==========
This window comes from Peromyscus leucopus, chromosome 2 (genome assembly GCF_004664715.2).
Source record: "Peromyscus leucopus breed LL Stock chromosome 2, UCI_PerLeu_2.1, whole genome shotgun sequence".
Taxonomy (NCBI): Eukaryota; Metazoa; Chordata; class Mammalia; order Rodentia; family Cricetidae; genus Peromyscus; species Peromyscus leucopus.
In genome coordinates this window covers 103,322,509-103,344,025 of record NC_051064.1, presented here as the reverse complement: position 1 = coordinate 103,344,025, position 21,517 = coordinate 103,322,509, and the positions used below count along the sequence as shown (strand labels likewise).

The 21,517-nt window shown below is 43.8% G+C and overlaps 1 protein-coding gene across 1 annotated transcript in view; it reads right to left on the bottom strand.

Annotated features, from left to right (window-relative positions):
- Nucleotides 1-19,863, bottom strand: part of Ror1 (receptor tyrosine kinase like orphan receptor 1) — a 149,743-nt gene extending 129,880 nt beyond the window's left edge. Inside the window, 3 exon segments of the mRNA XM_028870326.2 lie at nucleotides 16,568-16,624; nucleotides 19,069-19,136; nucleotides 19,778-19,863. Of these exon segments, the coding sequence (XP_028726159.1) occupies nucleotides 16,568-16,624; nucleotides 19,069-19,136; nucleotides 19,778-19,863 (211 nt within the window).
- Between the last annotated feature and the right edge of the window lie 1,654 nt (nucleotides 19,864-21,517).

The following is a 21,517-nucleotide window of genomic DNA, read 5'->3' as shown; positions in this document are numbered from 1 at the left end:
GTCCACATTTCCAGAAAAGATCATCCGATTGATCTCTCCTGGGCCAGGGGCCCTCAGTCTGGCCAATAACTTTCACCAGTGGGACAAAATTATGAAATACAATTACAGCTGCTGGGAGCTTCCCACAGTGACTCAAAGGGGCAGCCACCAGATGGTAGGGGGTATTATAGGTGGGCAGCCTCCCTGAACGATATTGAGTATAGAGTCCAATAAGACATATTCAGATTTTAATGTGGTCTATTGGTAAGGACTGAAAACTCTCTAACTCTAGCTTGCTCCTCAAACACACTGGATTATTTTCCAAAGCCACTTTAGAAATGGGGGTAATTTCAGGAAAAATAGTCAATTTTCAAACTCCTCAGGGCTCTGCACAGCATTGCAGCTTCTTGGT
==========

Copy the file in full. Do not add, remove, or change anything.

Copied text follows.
This window comes from Peromyscus leucopus, chromosome 2 (genome assembly GCF_004664715.2).
Source record: "Peromyscus leucopus breed LL Stock chromosome 2, UCI_PerLeu_2.1, whole genome shotgun sequence".
Taxonomy (NCBI): Eukaryota; Metazoa; Chordata; class Mammalia; order Rodentia; family Cricetidae; genus Peromyscus; species Peromyscus leucopus.
In genome coordinates this window covers 103,322,509-103,344,025 of record NC_051064.1, presented here as the reverse complement: position 1 = coordinate 103,344,025, position 21,517 = coordinate 103,322,509, and the positions used below count along the sequence as shown (strand labels likewise).

The 21,517-nt window shown below is 43.8% G+C and overlaps 1 protein-coding gene across 1 annotated transcript in view; it reads right to left on the bottom strand.

Annotated features, from left to right (window-relative positions):
- Nucleotides 1-19,863, bottom strand: part of Ror1 (receptor tyrosine kinase like orphan receptor 1) — a 149,743-nt gene extending 129,880 nt beyond the window's left edge. Inside the window, 3 exon segments of the mRNA XM_028870326.2 lie at nucleotides 16,568-16,624; nucleotides 19,069-19,136; nucleotides 19,778-19,863. Of these exon segments, the coding sequence (XP_028726159.1) occupies nucleotides 16,568-16,624; nucleotides 19,069-19,136; nucleotides 19,778-19,863 (211 nt within the window).
- Between the last annotated feature and the right edge of the window lie 1,654 nt (nucleotides 19,864-21,517).

The following is a 21,517-nucleotide window of genomic DNA, read 5'->3' as shown; positions in this document are numbered from 1 at the left end:
GTCCACATTTCCAGAAAAGATCATCCGATTGATCTCTCCTGGGCCAGGGGCCCTCAGTCTGGCCAATAACTTTCACCAGTGGGACAAAATTATGAAATACAATTACAGCTGCTGGGAGCTTCCCACAGTGACTCAAAGGGGCAGCCACCAGATGGTAGGGGGTATTATAGGTGGGCAGCCTCCCTGAACGATATTGAGTATAGAGTCCAATAAGACATATTCAGATTTTAATGTGGTCTATTGGTAAGGACTGAAAACTCTCTAACTCTAGCTTGCTCCTCAAACACACTGGATTATTTTCCAAAGCCACTTTAGAAATGGGGGTAATTTCAGGAAAAATAGTCAATTTTCAAACTCCTCAGGGCTCTGCACAGCATTGCAGCTTCTTGGT